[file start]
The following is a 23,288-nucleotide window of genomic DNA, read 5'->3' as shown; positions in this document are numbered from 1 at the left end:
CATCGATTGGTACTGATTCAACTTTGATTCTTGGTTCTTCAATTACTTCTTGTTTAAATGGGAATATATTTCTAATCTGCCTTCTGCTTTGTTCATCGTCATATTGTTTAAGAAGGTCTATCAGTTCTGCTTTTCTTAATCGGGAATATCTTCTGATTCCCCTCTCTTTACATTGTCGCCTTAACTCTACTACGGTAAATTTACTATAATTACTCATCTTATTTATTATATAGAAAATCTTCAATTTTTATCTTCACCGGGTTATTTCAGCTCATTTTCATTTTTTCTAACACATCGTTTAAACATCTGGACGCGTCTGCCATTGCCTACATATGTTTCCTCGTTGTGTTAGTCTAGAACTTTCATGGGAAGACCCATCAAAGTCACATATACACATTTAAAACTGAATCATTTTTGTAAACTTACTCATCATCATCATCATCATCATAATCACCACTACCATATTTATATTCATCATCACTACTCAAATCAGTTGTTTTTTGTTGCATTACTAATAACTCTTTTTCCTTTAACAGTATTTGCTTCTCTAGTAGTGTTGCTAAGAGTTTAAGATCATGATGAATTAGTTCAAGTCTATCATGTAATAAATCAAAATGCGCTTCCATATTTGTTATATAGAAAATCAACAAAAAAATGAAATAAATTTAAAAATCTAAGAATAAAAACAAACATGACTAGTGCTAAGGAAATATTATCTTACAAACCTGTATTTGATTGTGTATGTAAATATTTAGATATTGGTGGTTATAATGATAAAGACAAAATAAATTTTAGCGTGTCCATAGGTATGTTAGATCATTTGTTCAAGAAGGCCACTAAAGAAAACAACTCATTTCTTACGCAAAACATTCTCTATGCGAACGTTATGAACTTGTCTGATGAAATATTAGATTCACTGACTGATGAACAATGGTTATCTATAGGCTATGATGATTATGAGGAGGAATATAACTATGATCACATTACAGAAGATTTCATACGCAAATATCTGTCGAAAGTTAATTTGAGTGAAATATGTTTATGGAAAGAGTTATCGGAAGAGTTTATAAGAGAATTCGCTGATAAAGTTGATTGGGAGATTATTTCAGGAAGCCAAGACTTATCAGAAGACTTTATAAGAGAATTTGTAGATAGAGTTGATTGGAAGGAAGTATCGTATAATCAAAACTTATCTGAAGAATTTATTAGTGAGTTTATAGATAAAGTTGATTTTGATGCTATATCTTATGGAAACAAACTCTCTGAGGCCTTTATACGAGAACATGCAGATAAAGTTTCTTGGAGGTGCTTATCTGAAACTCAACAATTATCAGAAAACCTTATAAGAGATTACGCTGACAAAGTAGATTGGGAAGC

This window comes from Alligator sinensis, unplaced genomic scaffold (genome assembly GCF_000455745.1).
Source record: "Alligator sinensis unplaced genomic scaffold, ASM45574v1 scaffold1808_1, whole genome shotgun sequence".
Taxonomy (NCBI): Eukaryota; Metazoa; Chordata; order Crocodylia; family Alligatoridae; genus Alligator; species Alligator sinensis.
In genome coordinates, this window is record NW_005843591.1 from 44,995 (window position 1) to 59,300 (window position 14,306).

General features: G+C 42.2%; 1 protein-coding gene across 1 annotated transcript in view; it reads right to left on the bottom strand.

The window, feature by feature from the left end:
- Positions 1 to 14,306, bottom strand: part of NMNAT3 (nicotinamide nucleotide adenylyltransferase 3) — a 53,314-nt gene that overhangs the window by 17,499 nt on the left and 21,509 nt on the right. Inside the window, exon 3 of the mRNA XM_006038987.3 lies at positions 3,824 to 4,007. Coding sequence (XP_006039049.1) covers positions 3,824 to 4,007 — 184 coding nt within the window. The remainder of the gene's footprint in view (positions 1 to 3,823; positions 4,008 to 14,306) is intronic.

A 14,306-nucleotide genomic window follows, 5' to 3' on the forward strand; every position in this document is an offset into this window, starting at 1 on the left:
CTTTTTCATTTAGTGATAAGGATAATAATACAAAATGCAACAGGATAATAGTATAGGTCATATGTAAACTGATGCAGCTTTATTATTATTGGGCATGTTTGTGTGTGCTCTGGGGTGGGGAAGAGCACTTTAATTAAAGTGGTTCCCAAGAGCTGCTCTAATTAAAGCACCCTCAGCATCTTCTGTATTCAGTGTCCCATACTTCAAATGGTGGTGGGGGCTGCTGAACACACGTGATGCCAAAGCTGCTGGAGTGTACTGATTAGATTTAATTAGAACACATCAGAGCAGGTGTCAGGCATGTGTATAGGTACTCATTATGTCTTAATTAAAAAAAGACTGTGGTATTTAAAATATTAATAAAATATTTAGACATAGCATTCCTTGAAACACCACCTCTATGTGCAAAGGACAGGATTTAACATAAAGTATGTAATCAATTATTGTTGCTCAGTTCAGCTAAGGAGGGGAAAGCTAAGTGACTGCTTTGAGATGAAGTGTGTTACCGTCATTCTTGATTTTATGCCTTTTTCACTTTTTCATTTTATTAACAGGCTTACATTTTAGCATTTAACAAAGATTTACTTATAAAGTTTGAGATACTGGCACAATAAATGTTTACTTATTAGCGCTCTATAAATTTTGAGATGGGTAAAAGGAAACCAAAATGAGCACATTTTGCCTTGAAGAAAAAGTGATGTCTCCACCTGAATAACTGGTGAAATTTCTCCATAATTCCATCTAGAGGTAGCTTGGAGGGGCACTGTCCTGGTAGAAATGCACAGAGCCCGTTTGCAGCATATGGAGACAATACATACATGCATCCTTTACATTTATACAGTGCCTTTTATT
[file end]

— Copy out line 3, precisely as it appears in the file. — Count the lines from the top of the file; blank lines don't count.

This window comes from Alligator sinensis, unplaced genomic scaffold (genome assembly GCF_000455745.1).